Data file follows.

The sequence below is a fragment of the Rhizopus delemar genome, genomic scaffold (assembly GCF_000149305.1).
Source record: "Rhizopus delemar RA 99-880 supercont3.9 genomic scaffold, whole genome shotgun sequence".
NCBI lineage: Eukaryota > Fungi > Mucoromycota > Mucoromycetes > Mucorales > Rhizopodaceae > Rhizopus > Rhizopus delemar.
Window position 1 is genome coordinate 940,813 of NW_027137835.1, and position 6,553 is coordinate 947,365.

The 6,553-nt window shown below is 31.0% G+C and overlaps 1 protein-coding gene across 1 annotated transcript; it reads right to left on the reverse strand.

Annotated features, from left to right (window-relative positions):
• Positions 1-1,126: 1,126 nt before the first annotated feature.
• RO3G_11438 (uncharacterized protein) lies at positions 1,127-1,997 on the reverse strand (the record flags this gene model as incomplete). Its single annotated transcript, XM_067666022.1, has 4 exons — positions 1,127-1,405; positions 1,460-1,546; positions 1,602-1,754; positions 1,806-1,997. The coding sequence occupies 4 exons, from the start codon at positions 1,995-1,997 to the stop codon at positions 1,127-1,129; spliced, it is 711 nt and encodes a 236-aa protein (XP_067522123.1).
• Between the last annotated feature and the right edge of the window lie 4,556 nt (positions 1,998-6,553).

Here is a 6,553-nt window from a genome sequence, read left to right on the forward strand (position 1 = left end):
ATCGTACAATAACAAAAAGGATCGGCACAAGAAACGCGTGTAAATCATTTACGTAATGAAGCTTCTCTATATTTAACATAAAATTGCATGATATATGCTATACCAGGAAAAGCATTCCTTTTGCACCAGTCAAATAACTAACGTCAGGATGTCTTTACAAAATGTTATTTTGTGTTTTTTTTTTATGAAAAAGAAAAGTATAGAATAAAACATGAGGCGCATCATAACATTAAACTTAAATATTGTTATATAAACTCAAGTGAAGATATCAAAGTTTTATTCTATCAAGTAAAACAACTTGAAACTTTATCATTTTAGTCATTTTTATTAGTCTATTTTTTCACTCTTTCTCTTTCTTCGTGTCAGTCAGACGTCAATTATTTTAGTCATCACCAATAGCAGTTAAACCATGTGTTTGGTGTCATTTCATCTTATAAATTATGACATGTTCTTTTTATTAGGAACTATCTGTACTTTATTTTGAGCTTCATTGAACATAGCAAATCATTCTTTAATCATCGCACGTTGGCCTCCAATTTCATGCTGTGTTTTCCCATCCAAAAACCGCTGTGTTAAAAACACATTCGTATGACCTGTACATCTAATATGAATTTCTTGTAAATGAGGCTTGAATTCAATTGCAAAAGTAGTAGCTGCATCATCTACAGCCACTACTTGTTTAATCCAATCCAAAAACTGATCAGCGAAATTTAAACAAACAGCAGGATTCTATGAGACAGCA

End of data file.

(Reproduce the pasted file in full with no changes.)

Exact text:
The sequence below is a fragment of the Rhizopus delemar genome, genomic scaffold (assembly GCF_000149305.1).
Source record: "Rhizopus delemar RA 99-880 supercont3.9 genomic scaffold, whole genome shotgun sequence".
NCBI lineage: Eukaryota > Fungi > Mucoromycota > Mucoromycetes > Mucorales > Rhizopodaceae > Rhizopus > Rhizopus delemar.
Window position 1 is genome coordinate 940,813 of NW_027137835.1, and position 6,553 is coordinate 947,365.

The 6,553-nt window shown below is 31.0% G+C and overlaps 1 protein-coding gene across 1 annotated transcript; it reads right to left on the reverse strand.

Annotated features, from left to right (window-relative positions):
• Positions 1-1,126: 1,126 nt before the first annotated feature.
• RO3G_11438 (uncharacterized protein) lies at positions 1,127-1,997 on the reverse strand (the record flags this gene model as incomplete). Its single annotated transcript, XM_067666022.1, has 4 exons — positions 1,127-1,405; positions 1,460-1,546; positions 1,602-1,754; positions 1,806-1,997. The coding sequence occupies 4 exons, from the start codon at positions 1,995-1,997 to the stop codon at positions 1,127-1,129; spliced, it is 711 nt and encodes a 236-aa protein (XP_067522123.1).
• Between the last annotated feature and the right edge of the window lie 4,556 nt (positions 1,998-6,553).

Here is a 6,553-nt window from a genome sequence, read left to right on the forward strand (position 1 = left end):
ATCGTACAATAACAAAAAGGATCGGCACAAGAAACGCGTGTAAATCATTTACGTAATGAAGCTTCTCTATATTTAACATAAAATTGCATGATATATGCTATACCAGGAAAAGCATTCCTTTTGCACCAGTCAAATAACTAACGTCAGGATGTCTTTACAAAATGTTATTTTGTGTTTTTTTTTTATGAAAAAGAAAAGTATAGAATAAAACATGAGGCGCATCATAACATTAAACTTAAATATTGTTATATAAACTCAAGTGAAGATATCAAAGTTTTATTCTATCAAGTAAAACAACTTGAAACTTTATCATTTTAGTCATTTTTATTAGTCTATTTTTTCACTCTTTCTCTTTCTTCGTGTCAGTCAGACGTCAATTATTTTAGTCATCACCAATAGCAGTTAAACCATGTGTTTGGTGTCATTTCATCTTATAAATTATGACATGTTCTTTTTATTAGGAACTATCTGTACTTTATTTTGAGCTTCATTGAACATAGCAAATCATTCTTTAATCATCGCACGTTGGCCTCCAATTTCATGCTGTGTTTTCCCATCCAAAAACCGCTGTGTTAAAAACACATTCGTATGACCTGTACATCTAATATGAATTTCTTGTAAATGAGGCTTGAATTCAATTGCAAAAGTAGTAGCTGCATCATCTACAGCCACTACTTGTTTAATCCAATCCAAAAACTGATCAGCGAAATTTAAACAAACAGCAGGATTCTATGAGACAGCA